300 puzzling physics problems by Gnaedig P., Honyek G., Riley K.F.

By Gnaedig P., Honyek G., Riley K.F.

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The palace had been taken over by the Royal Dutch Academy of Arts and Sciences. Einstein had come not to a ball, but to a science gathering. The bright lights that greeted him shone on a room filled with physicists. The Netherlands, despite its small size, was home to many theoretical physicists and most had turned out for the opportunity to view the great Einstein on his triumphal night. He saw that Lorentz was there and Ehrenfest had come up from Leiden. Lorentz and Ehrenfest together made a Dutch Mutt and Jeff team.

The fear that postwar chaos might send Einstein from Germany struck Planck as too terrible a cost of defeat and he was determined never to pay it. Einstein appreciated Planck’s regard. He knew that Planck was not the most quick-witted scientist, but Einstein admired his doggedness. In October 1900 Planck had written down an equation that no experiment would defeat. Its predictions about radiation were exactly right and continued to be right as measurements grew more refined, but technical success was never enough to win Einstein’s heart.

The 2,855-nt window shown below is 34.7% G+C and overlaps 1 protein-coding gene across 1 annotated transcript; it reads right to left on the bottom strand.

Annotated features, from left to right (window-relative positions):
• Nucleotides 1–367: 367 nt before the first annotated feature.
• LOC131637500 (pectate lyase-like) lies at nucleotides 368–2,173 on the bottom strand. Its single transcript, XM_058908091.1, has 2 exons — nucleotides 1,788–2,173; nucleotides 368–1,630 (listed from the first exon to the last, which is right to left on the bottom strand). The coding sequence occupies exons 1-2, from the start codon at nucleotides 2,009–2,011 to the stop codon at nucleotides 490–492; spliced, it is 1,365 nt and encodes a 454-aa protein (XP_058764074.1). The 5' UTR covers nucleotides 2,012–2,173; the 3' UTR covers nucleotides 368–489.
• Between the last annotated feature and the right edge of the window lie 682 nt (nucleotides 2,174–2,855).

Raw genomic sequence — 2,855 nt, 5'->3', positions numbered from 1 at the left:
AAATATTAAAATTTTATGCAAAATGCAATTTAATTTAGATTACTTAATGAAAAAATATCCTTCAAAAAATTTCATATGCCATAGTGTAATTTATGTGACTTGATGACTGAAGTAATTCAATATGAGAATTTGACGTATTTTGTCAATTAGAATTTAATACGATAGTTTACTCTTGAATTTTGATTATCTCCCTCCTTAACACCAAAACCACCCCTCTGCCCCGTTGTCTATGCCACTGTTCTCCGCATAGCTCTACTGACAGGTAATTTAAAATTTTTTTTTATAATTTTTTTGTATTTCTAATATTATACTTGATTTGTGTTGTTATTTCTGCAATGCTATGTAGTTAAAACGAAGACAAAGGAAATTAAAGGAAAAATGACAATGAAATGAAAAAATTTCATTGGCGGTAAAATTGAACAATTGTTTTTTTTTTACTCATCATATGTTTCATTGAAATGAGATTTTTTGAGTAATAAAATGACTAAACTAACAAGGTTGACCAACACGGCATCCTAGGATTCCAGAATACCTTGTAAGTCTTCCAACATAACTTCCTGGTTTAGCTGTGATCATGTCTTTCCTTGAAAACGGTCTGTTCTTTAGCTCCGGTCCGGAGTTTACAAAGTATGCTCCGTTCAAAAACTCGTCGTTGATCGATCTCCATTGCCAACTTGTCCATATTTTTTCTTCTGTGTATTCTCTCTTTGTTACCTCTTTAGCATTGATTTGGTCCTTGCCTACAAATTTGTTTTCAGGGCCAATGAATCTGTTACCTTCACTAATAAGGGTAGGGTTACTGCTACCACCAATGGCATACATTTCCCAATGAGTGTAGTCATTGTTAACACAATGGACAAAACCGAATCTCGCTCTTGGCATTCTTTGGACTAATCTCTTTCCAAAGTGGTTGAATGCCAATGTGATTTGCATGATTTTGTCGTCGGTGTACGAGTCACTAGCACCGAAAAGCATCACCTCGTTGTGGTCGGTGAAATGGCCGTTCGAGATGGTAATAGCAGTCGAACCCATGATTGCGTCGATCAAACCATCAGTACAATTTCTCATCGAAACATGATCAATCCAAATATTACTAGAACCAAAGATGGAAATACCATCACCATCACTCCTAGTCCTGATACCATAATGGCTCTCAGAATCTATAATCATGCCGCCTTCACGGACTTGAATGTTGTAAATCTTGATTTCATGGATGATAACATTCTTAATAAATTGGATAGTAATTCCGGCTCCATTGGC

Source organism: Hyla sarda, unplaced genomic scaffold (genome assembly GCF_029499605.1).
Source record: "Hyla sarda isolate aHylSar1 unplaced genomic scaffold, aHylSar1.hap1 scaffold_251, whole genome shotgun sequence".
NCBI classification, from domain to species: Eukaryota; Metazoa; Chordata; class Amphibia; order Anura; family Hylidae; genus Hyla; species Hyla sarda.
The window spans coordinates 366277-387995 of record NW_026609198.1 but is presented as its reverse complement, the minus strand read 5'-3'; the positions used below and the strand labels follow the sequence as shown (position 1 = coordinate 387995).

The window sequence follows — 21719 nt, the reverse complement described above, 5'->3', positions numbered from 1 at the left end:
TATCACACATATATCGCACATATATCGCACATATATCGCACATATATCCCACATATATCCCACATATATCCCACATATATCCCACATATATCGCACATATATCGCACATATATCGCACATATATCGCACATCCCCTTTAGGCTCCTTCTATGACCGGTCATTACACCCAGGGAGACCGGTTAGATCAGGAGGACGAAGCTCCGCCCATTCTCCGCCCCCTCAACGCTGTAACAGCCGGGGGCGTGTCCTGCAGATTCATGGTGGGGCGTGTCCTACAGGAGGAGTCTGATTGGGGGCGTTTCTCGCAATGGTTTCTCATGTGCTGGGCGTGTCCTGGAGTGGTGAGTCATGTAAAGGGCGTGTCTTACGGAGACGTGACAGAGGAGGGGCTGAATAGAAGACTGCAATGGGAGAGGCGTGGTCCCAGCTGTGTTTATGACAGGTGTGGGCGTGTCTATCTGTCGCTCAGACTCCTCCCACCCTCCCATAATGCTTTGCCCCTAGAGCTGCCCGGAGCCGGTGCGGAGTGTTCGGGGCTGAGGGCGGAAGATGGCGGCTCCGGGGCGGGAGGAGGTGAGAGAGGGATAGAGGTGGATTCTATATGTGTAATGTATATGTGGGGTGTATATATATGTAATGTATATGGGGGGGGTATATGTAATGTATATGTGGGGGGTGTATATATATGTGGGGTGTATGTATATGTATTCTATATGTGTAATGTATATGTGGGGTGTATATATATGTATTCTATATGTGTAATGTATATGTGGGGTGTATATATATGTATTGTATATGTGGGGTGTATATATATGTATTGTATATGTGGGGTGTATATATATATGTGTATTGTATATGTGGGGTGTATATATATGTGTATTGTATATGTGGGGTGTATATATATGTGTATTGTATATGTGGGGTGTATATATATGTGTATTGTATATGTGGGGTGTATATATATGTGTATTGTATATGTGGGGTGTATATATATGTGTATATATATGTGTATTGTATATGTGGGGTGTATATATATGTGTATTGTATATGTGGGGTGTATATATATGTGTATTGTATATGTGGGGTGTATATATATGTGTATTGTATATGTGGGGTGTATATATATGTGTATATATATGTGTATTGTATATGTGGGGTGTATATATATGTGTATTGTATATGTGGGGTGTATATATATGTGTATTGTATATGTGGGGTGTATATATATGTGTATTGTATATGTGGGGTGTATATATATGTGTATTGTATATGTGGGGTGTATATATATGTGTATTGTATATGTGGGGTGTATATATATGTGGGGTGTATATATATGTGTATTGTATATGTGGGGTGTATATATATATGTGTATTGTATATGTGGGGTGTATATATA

At age 40, it was natural to wonder, or at least for Einstein’s friends to wonder, if he would adapt to the changes or see them only as losses. Einstein had appreciated especially the old world’s internationalism. “A lost paradise,” Einstein said of the time when ideas leapt between cities without anybody worrying about which nationality had produced them. In 1911, Einstein had attended a groundbreaking conference financed by a Belgian, organized by Germans, chaired by a Dutchman, and whose speakers included French and British scientists.

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